• Abstract: The stability and legitimacy of the post-2003 Iraqi state are undermined by the provision of poor basic services, soaring unemployment, and political paralysis. This has driven ordinary citizens towards waves of protests that peaked in August 2018 and re-surged again in October 2019, demonstrating that without addressing the underlying causes behind these protests, much larger and more aggressive protest waves may shock the system, again and again, threatening its existence. The initial phase of the 2019 protests was similar to the first period of 2018 protests (April - June) in terms of their small scale, their focus on specific issues such as unemployment, and their largely peaceful nature. But quickly, within a few weeks, the 2019 protests escalated with protesters blocking key economic facilities and attacking government buildings and political parties’ headquarters. This escalation mirrored the trajectory of the 2018 which also intensified over time, but what is striking is the speed with which the 2019 intensified and moved from socio-economic focused demands to demands for fundamental political reforms, including new elections. While the involvement of political actors was evident in efforts by politicians, such as Muqtada Al-Sadr, to try to ride the wave of protests as well as the crackdown on protests by armed elements of certain political parties, the 2019 mobilization has also shown the emergence of a new generation of protesters and the rising role of new social actors, such as professional groups. The increasing frequency of protests since 2018 and their widening and deepening scope suggest that the post-2003 Iraqi governance model, with its stalemate between the different political actors, needs a fundamental new formulation that is able to renew trust in a reformed political system. The stalemate could either develop into genuine reforms to address the ills of the post-2003 political and economic system, away from ethno-sectarian politics, or descend into violence.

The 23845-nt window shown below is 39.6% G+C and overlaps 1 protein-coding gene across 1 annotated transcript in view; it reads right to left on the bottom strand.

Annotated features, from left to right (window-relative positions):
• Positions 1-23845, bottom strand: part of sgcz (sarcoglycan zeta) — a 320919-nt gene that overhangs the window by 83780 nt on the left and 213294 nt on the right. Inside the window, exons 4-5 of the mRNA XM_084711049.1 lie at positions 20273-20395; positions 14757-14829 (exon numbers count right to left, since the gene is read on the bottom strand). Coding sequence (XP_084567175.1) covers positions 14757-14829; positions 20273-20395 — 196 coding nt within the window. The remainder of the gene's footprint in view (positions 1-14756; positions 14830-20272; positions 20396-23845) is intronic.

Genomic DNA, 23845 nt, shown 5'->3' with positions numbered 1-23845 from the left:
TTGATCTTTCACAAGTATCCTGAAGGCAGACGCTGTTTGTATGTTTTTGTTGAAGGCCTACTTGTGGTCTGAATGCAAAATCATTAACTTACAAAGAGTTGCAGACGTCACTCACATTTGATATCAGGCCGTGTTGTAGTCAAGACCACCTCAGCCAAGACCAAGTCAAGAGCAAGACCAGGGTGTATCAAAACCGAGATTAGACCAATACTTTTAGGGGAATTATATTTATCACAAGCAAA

• Topic: Imperialism, Social Movement, Protests, State Building